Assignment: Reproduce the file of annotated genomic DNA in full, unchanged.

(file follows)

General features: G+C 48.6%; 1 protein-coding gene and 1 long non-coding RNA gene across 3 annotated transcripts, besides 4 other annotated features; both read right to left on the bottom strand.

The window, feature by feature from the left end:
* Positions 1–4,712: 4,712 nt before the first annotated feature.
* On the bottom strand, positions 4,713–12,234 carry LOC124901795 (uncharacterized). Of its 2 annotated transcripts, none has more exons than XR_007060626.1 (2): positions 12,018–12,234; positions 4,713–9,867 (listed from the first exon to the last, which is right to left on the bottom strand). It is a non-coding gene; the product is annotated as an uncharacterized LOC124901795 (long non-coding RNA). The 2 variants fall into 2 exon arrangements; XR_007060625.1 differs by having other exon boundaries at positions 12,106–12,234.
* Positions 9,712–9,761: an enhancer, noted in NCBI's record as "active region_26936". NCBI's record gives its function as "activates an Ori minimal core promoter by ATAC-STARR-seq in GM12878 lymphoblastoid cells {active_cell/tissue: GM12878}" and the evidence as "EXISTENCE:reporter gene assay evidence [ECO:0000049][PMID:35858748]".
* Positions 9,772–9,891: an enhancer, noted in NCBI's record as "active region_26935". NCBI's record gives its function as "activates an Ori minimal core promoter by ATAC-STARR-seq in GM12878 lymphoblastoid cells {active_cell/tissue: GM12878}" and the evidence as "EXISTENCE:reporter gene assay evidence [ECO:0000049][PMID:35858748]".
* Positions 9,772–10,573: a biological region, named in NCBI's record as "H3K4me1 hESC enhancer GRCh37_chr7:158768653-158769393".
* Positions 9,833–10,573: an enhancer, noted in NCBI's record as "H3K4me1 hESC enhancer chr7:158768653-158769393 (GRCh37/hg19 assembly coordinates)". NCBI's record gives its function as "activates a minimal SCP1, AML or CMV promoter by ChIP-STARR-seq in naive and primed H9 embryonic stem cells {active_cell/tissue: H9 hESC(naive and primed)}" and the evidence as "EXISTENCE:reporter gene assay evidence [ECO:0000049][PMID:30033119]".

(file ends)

General features: G+C 48.6%; 1 protein-coding gene and 1 long non-coding RNA gene across 3 annotated transcripts, besides 4 other annotated features; both read right to left on the bottom strand.

The window, feature by feature from the left end:
* Positions 1–4,712: 4,712 nt before the first annotated feature.
* On the bottom strand, positions 4,713–12,234 carry LOC124901795 (uncharacterized). Of its 2 annotated transcripts, none has more exons than XR_007060626.1 (2): positions 12,018–12,234; positions 4,713–9,867 (listed from the first exon to the last, which is right to left on the bottom strand). It is a non-coding gene; the product is annotated as an uncharacterized LOC124901795 (long non-coding RNA). The 2 variants fall into 2 exon arrangements; XR_007060625.1 differs by having other exon boundaries at positions 12,106–12,234.
* Positions 9,712–9,761: an enhancer, noted in NCBI's record as "active region_26936". NCBI's record gives its function as "activates an Ori minimal core promoter by ATAC-STARR-seq in GM12878 lymphoblastoid cells {active_cell/tissue: GM12878}" and the evidence as "EXISTENCE:reporter gene assay evidence [ECO:0000049][PMID:35858748]".
* Positions 9,772–9,891: an enhancer, noted in NCBI's record as "active region_26935". NCBI's record gives its function as "activates an Ori minimal core promoter by ATAC-STARR-seq in GM12878 lymphoblastoid cells {active_cell/tissue: GM12878}" and the evidence as "EXISTENCE:reporter gene assay evidence [ECO:0000049][PMID:35858748]".
* Positions 9,772–10,573: a biological region, named in NCBI's record as "H3K4me1 hESC enhancer GRCh37_chr7:158768653-158769393".
* Positions 9,833–10,573: an enhancer, noted in NCBI's record as "H3K4me1 hESC enhancer chr7:158768653-158769393 (GRCh37/hg19 assembly coordinates)". NCBI's record gives its function as "activates a minimal SCP1, AML or CMV promoter by ChIP-STARR-seq in naive and primed H9 embryonic stem cells {active_cell/tissue: H9 hESC(naive and primed)}" and the evidence as "EXISTENCE:reporter gene assay evidence [ECO:0000049][PMID:30033119]".